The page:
Jews of Hebron: You Can’t Make Me Shed A Tear
Last week, the IDF and Israeli police forces forcefully removed settlers from Beit HaShalom, a disputed home in Hebron. In case you’ve been living under a rock, the story is the same as usual– the Jews claim that they bought … Read More
Last week, the IDF and Israeli police forces forcefully removed settlers from Beit HaShalom, a disputed home in Hebron. In case you’ve been living under a rock, the story is the same as usual– the Jews claim that they bought the home legally and Palestinians dispute the claim. The court sided with the Palestinians and the settlers were forcefully removed. As Jeffrey Goldberg reminded us in his recent post, the event was marked by extremism on part of the settlers.
Well, some of the settlers. Despite what the media may have you thinking, the small group of young people that carried out these heinous, inexcusable attacks on Palestinian people and their property, in addition to vicious attacks against the IDF soldiers carrying out the evacuation, do not come close to representing the actions of the majority of the Jews in Hebron. Regardless, even if the community rabbis warned settlers that they must protest peacefully, some people didn’t adhere to that advice. What happened in Hebron was a tragedy on more than one level, and it illustrates the mixed feelings that the settlements bring about for Jews in Israel, myself included.
The day before the pullout began, the IDF declared Beit HaShalom a closed military zone. The evacuation seemed imminent and I was fuming. I’d heard this story before, and I was disgusted with the court for its ruling based on a general rejection of the settlements and a denial of their legitimacy. I sat on my bed, in uniform, wondering what to do. I didn’t want to be a part of the IDF on a day in which they removed Jews from a home that they’d purchased– something that I’d naively hoped would never happen again in the Jewish State. Suffice it to say that I didn’t perform my duties in the army during this time and I can confidently say that I did not in any way assist the IDF during this operation. Strangely enough, I’m not feeling content.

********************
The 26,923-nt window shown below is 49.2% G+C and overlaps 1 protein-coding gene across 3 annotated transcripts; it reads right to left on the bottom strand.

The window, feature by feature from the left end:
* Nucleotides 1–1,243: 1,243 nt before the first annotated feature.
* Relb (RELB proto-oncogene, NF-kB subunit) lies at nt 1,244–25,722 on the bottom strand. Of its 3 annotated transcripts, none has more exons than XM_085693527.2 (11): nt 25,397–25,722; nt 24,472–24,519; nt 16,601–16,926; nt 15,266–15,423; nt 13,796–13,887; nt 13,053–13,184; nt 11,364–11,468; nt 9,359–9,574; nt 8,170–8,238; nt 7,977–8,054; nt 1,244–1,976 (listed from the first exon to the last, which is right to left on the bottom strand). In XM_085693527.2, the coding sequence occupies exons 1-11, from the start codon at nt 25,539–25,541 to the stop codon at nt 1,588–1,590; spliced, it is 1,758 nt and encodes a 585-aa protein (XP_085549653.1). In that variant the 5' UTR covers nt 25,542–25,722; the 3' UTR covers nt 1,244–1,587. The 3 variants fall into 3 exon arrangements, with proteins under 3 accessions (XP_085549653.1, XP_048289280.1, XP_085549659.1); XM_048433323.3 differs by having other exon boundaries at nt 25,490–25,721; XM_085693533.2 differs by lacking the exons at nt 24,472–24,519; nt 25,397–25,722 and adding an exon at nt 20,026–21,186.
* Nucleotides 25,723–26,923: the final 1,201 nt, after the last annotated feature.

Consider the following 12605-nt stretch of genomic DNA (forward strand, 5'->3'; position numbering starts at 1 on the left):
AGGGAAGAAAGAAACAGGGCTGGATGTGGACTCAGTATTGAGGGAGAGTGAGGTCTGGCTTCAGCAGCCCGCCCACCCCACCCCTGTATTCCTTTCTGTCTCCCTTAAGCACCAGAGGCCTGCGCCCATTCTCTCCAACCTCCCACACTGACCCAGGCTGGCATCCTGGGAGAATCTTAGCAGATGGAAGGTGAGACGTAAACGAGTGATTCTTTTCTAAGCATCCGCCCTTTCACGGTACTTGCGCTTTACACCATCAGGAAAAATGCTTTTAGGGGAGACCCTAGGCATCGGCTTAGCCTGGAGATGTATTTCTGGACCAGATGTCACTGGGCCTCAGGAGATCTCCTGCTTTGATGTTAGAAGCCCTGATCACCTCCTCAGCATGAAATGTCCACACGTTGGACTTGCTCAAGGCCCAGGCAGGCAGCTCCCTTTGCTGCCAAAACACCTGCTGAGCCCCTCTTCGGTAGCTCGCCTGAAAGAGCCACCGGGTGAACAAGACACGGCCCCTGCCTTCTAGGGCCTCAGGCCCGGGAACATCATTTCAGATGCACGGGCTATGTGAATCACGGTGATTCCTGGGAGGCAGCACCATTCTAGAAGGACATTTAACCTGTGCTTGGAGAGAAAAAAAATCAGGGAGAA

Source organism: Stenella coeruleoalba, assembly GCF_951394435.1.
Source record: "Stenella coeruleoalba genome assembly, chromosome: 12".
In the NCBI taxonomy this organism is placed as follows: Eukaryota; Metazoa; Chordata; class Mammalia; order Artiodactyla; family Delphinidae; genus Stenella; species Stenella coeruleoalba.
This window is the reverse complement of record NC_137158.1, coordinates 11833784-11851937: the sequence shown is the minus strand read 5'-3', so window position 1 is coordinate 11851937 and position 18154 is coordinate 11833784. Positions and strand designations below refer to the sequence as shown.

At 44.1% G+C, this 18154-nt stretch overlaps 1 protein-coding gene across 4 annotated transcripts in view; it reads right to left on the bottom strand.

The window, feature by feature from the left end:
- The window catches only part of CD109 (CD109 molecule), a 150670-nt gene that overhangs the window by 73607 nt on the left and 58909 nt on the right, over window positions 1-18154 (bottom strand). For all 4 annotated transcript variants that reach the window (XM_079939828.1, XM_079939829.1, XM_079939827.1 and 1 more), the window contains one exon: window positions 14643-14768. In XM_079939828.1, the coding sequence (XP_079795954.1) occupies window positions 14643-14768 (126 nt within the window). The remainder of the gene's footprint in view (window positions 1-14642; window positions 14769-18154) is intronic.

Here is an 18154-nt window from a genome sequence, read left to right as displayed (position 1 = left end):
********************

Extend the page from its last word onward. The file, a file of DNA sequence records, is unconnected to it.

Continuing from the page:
Given my feelings about so-called ‘disengagement’, you’d think that I’d be proud of, or at least satisfied with, my actions. It’s not so simple. I don’t doubt my principles related to the settlements, but reading about young extremists and seeing masked Jews looking like members of Islamic Jihad takes its toll. My commitment to the land is unwavering, but it’s a separate issue. I don’t feel strongly for the community of people that allows violence like this to take place. I could almost cry for the settlers that peacefully protested and watched their Jewish brothers and sisters forcefully remove their friends and family– except for the fact that their condemnation of the violent extremism isn’t loud enough. Sure, a few important rabbis have condemned the attacks and I’m thankful for that– but where are the protestors? Why aren’t the residents of Hebron bullying their violent community members like they tried to bully the soldiers that carried out the evacuation?
They aren’t protesting because deep down, they aren’t ready to make the statement that violence targeting the innocent is unjust, even when one is certain that his ideology and his claims are morally sound. My political views aside, until they’re ready to make that statement, I won’t feel much for the residents of Hebron. We don’t have much in common, and our respective visions of what it means to be a state held to the standard of Jewish values can’t coexist.